African bandwidth hub: Djibouti rising, so is China


Posted by on October 19, 2017  /  0 Comments

With less than a million citizens, Djibouti struggles with the abysmal ICT indicators. Its internet hums with 12% penetration while mobile SIM penetration is 36% only.

Now flip the page.

Nine submarine cables transit at Djibouti to link Africa, the Middle East and Asia with Europe.
Australia is coming soon! That’s why Djibouti has the world’s highest compound annual growth rate (136%) of international bandwidth during 2008 and 2017, according to TeleGeography data.

Djibouti is increasingly becoming the East African hub of international connectivity. Recently it has stunned the industry with AWE or Australia West Express cable. Location has made Djibouti the global power’s preferred destination of offshore naval base in Africa. Battleships and submarine cables keep sharing the deep water of this Red Sea port. And China is no stranger in this party.

Recently a group of investors have announced the PEACE submarine cable project. It will span approximately 6,800 km to connect Pakistan and Kenya via Djibouti. Presumably the acronym, PEACE, refers to Pakistan-East Africa-China-Europe.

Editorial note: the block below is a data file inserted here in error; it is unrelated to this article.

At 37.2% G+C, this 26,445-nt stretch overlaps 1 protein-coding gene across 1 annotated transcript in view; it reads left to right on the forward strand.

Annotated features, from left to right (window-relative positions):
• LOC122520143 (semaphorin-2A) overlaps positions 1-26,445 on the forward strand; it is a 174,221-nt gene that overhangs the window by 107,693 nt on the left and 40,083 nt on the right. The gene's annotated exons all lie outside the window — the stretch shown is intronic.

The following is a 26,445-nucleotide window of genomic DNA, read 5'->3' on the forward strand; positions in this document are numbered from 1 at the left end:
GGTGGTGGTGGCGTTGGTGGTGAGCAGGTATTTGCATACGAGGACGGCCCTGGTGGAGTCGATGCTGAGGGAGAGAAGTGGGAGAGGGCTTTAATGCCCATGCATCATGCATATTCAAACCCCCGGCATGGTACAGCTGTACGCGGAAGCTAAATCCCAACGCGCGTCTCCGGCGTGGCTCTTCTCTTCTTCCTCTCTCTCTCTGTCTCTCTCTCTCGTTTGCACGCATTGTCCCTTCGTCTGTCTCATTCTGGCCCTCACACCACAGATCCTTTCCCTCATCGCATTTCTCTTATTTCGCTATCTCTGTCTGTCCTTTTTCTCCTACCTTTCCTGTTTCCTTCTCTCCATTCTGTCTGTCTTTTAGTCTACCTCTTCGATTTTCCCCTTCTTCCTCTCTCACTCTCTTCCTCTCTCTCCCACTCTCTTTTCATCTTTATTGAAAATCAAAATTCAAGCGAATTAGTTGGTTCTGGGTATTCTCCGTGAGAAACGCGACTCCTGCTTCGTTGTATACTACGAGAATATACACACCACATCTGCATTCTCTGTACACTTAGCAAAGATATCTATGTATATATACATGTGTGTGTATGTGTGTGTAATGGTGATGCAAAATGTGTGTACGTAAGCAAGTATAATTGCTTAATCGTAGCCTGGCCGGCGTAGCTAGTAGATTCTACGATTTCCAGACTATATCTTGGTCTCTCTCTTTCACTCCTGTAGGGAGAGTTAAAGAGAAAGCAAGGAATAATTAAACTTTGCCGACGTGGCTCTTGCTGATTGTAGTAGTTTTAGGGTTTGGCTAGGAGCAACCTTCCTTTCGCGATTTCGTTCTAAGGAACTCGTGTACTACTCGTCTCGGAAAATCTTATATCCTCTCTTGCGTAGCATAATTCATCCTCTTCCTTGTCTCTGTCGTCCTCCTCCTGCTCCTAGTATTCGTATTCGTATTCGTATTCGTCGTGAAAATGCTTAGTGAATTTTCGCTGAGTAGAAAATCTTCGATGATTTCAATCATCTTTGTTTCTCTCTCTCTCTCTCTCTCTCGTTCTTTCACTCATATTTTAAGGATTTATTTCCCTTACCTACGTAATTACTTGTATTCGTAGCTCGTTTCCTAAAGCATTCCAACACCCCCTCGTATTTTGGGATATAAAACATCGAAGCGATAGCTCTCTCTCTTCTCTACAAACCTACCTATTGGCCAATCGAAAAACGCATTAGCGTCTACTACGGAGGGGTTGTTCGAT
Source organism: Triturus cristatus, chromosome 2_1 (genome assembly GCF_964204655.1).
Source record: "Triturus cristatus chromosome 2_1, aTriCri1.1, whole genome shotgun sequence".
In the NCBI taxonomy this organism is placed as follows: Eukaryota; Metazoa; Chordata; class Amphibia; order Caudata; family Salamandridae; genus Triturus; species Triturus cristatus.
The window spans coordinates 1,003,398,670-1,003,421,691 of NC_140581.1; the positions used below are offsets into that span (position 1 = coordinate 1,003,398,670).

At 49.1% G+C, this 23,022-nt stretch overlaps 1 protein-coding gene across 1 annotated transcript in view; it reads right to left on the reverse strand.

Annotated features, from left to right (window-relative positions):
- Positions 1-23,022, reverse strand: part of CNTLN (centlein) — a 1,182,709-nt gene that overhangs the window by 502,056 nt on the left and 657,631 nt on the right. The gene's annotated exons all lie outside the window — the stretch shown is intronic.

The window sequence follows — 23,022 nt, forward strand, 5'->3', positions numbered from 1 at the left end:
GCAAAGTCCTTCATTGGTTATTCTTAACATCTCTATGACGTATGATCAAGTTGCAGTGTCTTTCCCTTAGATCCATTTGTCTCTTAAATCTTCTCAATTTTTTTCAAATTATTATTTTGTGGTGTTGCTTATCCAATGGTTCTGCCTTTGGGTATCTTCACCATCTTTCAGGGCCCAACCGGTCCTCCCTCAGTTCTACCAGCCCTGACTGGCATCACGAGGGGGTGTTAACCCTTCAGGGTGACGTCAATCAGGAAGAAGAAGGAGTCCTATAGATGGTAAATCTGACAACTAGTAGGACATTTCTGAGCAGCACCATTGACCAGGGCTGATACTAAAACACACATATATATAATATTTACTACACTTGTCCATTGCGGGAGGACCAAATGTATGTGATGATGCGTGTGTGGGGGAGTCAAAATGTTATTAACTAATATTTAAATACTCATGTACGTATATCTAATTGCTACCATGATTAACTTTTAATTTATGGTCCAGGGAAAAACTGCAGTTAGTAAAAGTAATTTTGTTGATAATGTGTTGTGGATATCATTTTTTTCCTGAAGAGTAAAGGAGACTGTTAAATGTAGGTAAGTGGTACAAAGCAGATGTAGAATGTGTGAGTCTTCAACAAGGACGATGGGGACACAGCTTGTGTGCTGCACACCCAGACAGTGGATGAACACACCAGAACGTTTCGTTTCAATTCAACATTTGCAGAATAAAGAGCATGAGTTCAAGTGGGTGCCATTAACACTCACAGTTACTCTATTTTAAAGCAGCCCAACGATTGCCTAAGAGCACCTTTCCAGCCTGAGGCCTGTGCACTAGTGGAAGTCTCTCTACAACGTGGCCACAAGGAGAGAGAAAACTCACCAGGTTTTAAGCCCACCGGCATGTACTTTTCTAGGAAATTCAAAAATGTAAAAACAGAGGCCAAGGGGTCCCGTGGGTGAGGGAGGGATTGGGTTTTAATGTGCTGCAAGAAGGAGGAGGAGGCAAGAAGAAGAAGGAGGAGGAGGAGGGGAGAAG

The project’s backers assert the PEACE submarine network will offer the shortest submarine fiber cable route from China to Africa, with links to Europe via land fiber cable transit. China Construction Bank will provide the project financing. With the MOU in place, work on the project will begin next month with a goal of having the undersea network ready for service by the third quarter of 2019.

How a Pakistan-Djibouti submarine cable will connect Africa with Europe? Another report answers:

With this innovative solution, the PEACE cable will enable the shortest cable route from China to Africa and Europe via land cable transit.

Being a member of SEA-ME-WE 5, Djibouti Telecom has access to the carrier-neutral PoPs at Palermo and Marseilles. Both the PoPs are linked with a very robust terrestrial pan-European networks. Meanwhile, the China-bound traffic could be pumped to Pakistan followed by further pushing northward along the China Pakistan Economic Corridor (CPEC). It could be done through proposed PEACE and existing AAE-1 submarine cables.

Conclusion: Blending submarine and terrestrial networks dramatically expands cross-border connectivity through the routes that remained invisible until their activation. Kudos to the beautiful minds of submarine and terrestrial transmission industry! Djibouti should reform its telecoms market to inject competition and capital. Otherwise its citizens will helplessly keep watching the transshipment of Internet, not availing any bit of it.

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